Natasha Greenhalgh: “I think ultimately when you bring different types of creators, thinkers and makers together that’s when you can really push creative, intellectual and political boundaries. I think it really creates an opportunity to drive innovation. You can create new forms of connectivity through new ways of being and new modes of expression. Yes ADE is focused predominantly on music but it’s also focused on technology and art – when they come together and are given space to kind of bubble and brew you can really create something new, something fresh.

Thomas Haferlach: “I like having a mix of different art forms at a festival because it creates a more immersive experience and attracts a more diverse crowd. I get bored if I’m just listening to music all day. In our digital times, we are consuming and producing all kinds of mixed media. Music is accompanied by visuals, art exhibitions by music, hiphop and street art are connected. The question is how much you want to prioritize the different forms. With the Voodoohop parties in Brazil I was involved in organising we always tried our best to give similar priorities to performance, visual art, and music.”


"Our eyes are the door to our soul as they say so I feel integrating design or art into a musical festival can leave a bigger impact." - Lyzza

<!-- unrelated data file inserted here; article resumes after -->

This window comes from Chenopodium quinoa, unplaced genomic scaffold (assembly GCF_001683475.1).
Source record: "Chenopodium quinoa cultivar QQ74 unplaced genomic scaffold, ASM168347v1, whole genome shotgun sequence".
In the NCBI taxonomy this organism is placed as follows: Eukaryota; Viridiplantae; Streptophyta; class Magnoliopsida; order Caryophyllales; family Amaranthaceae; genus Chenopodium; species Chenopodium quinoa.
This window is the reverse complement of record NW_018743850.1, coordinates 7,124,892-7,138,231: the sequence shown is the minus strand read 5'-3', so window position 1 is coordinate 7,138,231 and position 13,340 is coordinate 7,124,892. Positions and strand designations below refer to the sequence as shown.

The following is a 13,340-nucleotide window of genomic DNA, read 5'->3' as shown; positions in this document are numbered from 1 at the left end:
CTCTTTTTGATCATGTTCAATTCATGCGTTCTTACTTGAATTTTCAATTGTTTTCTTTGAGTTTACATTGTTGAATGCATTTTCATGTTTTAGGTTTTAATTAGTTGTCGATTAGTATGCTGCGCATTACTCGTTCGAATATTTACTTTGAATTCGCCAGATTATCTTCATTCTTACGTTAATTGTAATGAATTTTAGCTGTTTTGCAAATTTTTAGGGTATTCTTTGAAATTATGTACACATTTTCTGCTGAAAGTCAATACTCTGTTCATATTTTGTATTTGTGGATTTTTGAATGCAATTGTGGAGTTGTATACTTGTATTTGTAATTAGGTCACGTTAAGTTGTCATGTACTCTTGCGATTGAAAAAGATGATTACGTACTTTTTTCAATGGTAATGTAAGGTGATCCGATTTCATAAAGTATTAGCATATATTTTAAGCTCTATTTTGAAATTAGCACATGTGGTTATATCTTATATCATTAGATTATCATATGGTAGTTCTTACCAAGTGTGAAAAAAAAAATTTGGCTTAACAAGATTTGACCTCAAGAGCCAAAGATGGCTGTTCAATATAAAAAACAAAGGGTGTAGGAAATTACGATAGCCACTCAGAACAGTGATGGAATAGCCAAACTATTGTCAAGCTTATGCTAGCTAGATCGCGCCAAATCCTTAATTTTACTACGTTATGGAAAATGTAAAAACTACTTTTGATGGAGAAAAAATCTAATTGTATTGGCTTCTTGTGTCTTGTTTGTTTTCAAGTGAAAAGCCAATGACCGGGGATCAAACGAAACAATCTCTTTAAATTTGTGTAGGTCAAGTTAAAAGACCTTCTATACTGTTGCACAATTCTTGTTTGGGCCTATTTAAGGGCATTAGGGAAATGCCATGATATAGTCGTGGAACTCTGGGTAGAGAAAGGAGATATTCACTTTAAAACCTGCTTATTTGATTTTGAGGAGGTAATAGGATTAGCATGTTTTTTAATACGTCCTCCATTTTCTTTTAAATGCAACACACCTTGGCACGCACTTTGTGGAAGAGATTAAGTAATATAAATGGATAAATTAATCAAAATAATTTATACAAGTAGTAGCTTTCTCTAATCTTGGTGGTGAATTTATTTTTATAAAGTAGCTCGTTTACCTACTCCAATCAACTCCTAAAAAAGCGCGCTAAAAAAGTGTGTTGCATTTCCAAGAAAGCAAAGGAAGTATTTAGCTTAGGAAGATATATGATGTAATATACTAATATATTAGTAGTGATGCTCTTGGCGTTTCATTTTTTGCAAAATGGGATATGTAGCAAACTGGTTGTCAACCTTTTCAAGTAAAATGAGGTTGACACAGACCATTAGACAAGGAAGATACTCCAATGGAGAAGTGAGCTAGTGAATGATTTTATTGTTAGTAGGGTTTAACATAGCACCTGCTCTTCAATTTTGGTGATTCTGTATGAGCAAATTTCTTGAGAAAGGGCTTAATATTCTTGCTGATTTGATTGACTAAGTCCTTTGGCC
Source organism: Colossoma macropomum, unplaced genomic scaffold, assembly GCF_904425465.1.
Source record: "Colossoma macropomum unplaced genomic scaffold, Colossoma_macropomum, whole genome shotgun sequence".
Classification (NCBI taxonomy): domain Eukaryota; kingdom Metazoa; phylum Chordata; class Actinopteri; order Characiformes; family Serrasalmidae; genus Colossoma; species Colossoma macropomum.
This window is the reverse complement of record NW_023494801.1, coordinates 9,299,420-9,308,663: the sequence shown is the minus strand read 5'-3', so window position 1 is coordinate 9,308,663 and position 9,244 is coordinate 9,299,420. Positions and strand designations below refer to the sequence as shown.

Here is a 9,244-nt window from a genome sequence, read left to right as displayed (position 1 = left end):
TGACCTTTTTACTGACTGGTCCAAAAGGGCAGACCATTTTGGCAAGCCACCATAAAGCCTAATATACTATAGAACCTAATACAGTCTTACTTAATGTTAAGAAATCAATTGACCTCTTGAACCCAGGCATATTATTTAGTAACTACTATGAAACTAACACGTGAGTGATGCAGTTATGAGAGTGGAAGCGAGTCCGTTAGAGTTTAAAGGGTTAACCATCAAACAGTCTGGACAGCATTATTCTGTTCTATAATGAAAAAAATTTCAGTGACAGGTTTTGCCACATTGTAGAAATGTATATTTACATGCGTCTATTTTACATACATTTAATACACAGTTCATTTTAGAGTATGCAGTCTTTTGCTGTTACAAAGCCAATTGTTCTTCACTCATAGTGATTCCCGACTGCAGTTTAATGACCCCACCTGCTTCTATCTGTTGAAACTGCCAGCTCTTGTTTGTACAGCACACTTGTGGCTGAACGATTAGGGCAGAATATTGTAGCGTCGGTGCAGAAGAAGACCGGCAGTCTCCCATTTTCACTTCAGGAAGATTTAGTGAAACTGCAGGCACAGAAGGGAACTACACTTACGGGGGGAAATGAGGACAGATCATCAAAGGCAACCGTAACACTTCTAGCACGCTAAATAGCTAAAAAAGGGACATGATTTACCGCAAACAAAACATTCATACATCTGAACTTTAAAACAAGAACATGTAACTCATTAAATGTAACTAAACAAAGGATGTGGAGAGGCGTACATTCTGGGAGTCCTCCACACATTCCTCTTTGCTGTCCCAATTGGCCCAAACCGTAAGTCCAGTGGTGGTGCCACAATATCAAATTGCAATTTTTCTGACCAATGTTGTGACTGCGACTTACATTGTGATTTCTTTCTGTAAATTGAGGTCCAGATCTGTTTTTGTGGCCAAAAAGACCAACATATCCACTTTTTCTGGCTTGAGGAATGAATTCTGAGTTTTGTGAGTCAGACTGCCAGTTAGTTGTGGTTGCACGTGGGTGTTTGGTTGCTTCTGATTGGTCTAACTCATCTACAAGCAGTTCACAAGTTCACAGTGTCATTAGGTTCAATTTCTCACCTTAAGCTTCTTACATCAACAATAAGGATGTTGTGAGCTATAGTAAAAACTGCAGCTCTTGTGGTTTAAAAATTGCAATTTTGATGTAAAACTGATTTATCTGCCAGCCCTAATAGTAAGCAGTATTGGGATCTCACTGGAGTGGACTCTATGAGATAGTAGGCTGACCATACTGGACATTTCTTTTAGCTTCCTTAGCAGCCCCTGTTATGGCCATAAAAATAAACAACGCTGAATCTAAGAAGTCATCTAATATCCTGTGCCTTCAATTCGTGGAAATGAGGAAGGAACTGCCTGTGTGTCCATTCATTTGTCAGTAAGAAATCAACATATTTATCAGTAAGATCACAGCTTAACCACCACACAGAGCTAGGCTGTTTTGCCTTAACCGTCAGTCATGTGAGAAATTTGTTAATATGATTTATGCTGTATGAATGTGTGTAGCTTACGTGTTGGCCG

Electronic music is often at the forefront of tech and improvisation, what similarities do you pair between it and art in the present?

Portrait XO: “I’m currently obsessed with a new first of its kind real-time AI synthesis plugin SEMILLA’ (AI audio synthesizer by Moisés Horta Valenzuela/Hexorcismos) MAX/MSP plugin for Ableton. My AI audio experiments I did between 2019-2020 with Dadabots were exciting using recordings of my singing as a dataset for training that generated 10 hrs of wild AI vocals. I’ve been improvising with this ‘other’ versions of my vocals in some parts of my performances lately. For SEMILLA, I decided to have some of my AI vocals used as new training data (AI meets AI). I’m just getting started with it and so far it’s been really exciting cause the sounds are so interesting. This means I’ll get to improvise real-time AI audio synthesis for upcoming shows in a way that’ll be a surprise for both me + the audience. Improv is and will always be a big part of why I love to perform even if my shows are hybrid with pre-produced mixed with some improv. I love doing something that only happens on stage at the time that won’t be repeated again. I used another browser based tool by Birds on Mars for a performance at science festival EFFEKT in 2021 that involved real-time text to speech synthesis that was fun and bizarre because the way my AI voice synthesized spoke strangely and unexpectedly.”

Lyzza: “When we look back at the early beginnings of Electronic music, it was able to further develop itself through new technological developments. So much music through which we connect as humans is created with machines (Beatcomputers, synthesizers but also laptops).
More than ever, especially with the inception of AI generated art, and NFT’s and most art developments that have transpired in the last few years I think at it’s core connection and community is still one of the major connecting threads between electronic music and modern art.”